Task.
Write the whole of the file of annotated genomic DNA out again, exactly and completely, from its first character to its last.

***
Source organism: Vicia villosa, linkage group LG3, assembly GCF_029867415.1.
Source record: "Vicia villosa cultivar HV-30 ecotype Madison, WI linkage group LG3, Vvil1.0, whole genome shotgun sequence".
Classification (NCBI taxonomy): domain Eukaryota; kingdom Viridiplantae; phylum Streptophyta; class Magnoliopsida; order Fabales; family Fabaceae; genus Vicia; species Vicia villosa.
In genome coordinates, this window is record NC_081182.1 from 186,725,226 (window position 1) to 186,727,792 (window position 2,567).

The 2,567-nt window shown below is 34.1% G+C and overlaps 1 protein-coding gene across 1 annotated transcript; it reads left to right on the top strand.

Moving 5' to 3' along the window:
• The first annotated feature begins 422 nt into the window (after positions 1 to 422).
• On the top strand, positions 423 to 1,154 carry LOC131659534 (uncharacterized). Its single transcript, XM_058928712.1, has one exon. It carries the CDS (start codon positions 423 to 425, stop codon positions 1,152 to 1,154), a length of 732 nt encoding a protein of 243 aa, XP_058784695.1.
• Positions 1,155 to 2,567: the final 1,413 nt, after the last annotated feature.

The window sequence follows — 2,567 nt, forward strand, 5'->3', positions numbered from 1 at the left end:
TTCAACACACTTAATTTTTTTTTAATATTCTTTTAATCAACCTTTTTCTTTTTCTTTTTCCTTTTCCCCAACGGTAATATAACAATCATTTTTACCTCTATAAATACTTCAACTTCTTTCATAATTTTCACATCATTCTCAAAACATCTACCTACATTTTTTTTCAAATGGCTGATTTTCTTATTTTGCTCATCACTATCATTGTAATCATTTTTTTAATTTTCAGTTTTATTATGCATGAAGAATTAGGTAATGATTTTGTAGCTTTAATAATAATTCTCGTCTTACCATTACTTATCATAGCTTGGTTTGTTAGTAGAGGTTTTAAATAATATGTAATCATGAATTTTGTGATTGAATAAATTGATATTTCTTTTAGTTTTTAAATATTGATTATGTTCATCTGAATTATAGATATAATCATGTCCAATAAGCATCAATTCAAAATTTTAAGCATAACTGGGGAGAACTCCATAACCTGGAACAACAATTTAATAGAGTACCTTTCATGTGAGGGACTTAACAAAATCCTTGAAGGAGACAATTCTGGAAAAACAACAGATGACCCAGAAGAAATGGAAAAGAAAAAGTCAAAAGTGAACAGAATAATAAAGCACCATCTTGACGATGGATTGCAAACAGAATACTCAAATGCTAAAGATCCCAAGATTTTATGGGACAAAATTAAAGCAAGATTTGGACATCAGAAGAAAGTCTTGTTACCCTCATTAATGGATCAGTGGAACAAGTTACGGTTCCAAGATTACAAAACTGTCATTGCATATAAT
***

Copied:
Source organism: Vicia villosa, linkage group LG3, assembly GCF_029867415.1.
Source record: "Vicia villosa cultivar HV-30 ecotype Madison, WI linkage group LG3, Vvil1.0, whole genome shotgun sequence".
Classification (NCBI taxonomy): domain Eukaryota; kingdom Viridiplantae; phylum Streptophyta; class Magnoliopsida; order Fabales; family Fabaceae; genus Vicia; species Vicia villosa.
In genome coordinates, this window is record NC_081182.1 from 186,725,226 (window position 1) to 186,727,792 (window position 2,567).

The 2,567-nt window shown below is 34.1% G+C and overlaps 1 protein-coding gene across 1 annotated transcript; it reads left to right on the top strand.

Moving 5' to 3' along the window:
• The first annotated feature begins 422 nt into the window (after positions 1 to 422).
• On the top strand, positions 423 to 1,154 carry LOC131659534 (uncharacterized). Its single transcript, XM_058928712.1, has one exon. It carries the CDS (start codon positions 423 to 425, stop codon positions 1,152 to 1,154), a length of 732 nt encoding a protein of 243 aa, XP_058784695.1.
• Positions 1,155 to 2,567: the final 1,413 nt, after the last annotated feature.

The window sequence follows — 2,567 nt, forward strand, 5'->3', positions numbered from 1 at the left end:
TTCAACACACTTAATTTTTTTTTAATATTCTTTTAATCAACCTTTTTCTTTTTCTTTTTCCTTTTCCCCAACGGTAATATAACAATCATTTTTACCTCTATAAATACTTCAACTTCTTTCATAATTTTCACATCATTCTCAAAACATCTACCTACATTTTTTTTCAAATGGCTGATTTTCTTATTTTGCTCATCACTATCATTGTAATCATTTTTTTAATTTTCAGTTTTATTATGCATGAAGAATTAGGTAATGATTTTGTAGCTTTAATAATAATTCTCGTCTTACCATTACTTATCATAGCTTGGTTTGTTAGTAGAGGTTTTAAATAATATGTAATCATGAATTTTGTGATTGAATAAATTGATATTTCTTTTAGTTTTTAAATATTGATTATGTTCATCTGAATTATAGATATAATCATGTCCAATAAGCATCAATTCAAAATTTTAAGCATAACTGGGGAGAACTCCATAACCTGGAACAACAATTTAATAGAGTACCTTTCATGTGAGGGACTTAACAAAATCCTTGAAGGAGACAATTCTGGAAAAACAACAGATGACCCAGAAGAAATGGAAAAGAAAAAGTCAAAAGTGAACAGAATAATAAAGCACCATCTTGACGATGGATTGCAAACAGAATACTCAAATGCTAAAGATCCCAAGATTTTATGGGACAAAATTAAAGCAAGATTTGGACATCAGAAGAAAGTCTTGTTACCCTCATTAATGGATCAGTGGAACAAGTTACGGTTCCAAGATTACAAAACTGTCATTGCATATAAT